by

January 10, 2013

Do you like this?

Robert Earl Keen is a paradox. On one hand, he’s a careful writer who spends hours crafting his songs, the best of which are like Flannery O’Connor short stories set to music. Yet he doesn’t seem to care whether anyone actually listens to them. He and his band would rather play to “crazy, rowdy, drunk crowds” than to attentive audiences.

“Getting up for [a quiet audience] is a little more difficult than riding the wave of a crowd of screaming, yelling, happy people,” he told blogger Blake Phillips in a candid online interview. “You’ve got to be a little more on your toes with a crowd that really listens.”

At their best, Keen’s songs are epigrammatic, sometimes Southern Gothic short stories. Take “The Road Goes On Forever (And The Party Never Ends).” If you only pay attention to the chorus (as I did for a long time), it’s a party song; a rambunctious ode to licentiousness. It’s been the centerpiece of his sets for years, but for a time that chorus backfired on him.

Many of the people coming to his shows assumed that he lived the life he celebrated in his songs. “A lot of frat kids started showing up at shows, and it was a double-edged sword,” he told an interviewer on his website. “They were energetic—maybe too energetic—and that drove off the other people. And here are all these guys saying, ‘He’s really drunk tonight’ or somebody writing I was drunk on stage. I never drink a beer before or during a show. I might have a beer or a cocktail afterward, but people had this perception about me being drunk.”

He’s a walking contradiction whose stories are partly truth and partly fiction. “I think that every good piece of fiction stems from a true story,” Keen told Phillips. And when they’re spiced with a little imagination, the stories are that much better.

Keen learned that lesson long ago, along with his friend Lyle Lovett, when he was an English major and Lovett was studying journalism at Texas A&M. When they weren’t in class together they often sat talking about songwriting and playing their guitars on Keen’s porch, wearing little more than their underwear (much to the dismay of the churchgoers across the street).

Lovett had a profound influence on Keen’s writing, and eventually the two wrote a song together (that Lovett included it on his first album suggests the respect was reciprocal). Called “This Old Porch,” it details the reasons they both always return to their small-town roots. The first two verses celebrate the world they knew growing up, while the third and fourth lament its rapid decline. But the closing verse, repeated to press the point, is a paean to that peculiarly stubborn Texan spirit of revival,  “And this old porch is just a long time of waiting and forgetting / And remembering the coming back and not crying about the leaving / And remembering the falling down and the laughter of the curse of luck / From all of those passersby who said we’d never get back up.”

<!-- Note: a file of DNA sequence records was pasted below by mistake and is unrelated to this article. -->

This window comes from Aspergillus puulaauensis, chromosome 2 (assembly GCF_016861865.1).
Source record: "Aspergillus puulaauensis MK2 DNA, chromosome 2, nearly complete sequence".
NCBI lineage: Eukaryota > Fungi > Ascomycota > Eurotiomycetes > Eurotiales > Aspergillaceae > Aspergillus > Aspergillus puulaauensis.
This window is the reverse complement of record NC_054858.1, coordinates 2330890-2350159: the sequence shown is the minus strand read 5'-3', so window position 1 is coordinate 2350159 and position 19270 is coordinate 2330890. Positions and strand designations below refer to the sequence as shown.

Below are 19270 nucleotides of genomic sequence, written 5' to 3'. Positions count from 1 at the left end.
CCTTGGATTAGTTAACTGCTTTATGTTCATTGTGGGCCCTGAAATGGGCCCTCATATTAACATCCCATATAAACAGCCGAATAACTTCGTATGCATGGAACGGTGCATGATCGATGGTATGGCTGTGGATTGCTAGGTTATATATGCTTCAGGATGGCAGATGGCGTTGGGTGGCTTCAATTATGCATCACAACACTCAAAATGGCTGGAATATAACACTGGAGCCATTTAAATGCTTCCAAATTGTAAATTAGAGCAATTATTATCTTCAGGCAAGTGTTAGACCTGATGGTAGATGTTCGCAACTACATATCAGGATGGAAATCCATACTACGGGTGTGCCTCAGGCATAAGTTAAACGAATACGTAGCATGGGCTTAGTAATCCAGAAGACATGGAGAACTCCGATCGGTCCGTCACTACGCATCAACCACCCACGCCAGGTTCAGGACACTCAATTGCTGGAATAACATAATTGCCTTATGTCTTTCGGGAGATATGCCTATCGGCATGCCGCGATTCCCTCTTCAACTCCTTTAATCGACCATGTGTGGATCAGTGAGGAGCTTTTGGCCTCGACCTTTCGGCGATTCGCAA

That same spirit animates many of the characters found in Keen’s songs. Sherry and Sonny, the two small town kids in “The Road Goes On Forever (And The Party Never Ends)” are a great example. Sherry’s a waitress in a local bar, Sonny deals dope trying to get by while trying to pass the test to get into the Navy.

One night when a guy who’d had too much to drink stepped over the line with Sherry, Sonny “took his pool cue (and) laid the drunk out on the floor.” They took off together, ending up in Miami Beach. Money was tight and Sonny fell in with “some Cuban refugees” dealing “in contraband.” But just as he was about to consummate the deal, the house where they were meeting was raided. Sonny jumped out of the back window with a suitcase full of cash into the arms of a cop. Sherry had pulled the truck into the alley at the back of the house and she shot the cop.

The twist in the tale—with Keen there’s always a twist—comes when Sonny gives Sherry the cash telling her he’d pulled her into this mess and she should just go back home. The tale ends with Sherry, driving a Mercedes, reading in the local paper that Sonny’s on death row. 

I must have listened to that song—and sung along with the chorus—a hundred times, but until I began writing this piece I’d never listened to the story between the choruses. According to the faithful, “true Robert Earl Keen fans” listen to the lyrics. That may be true, but even if you don’t it’s still a hell of a party.

Richard Winham is the producer and host of WUTC-FM’s afternoon music program and has observed the Chattanooga music scene for more than 25 years.

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January 10, 2013

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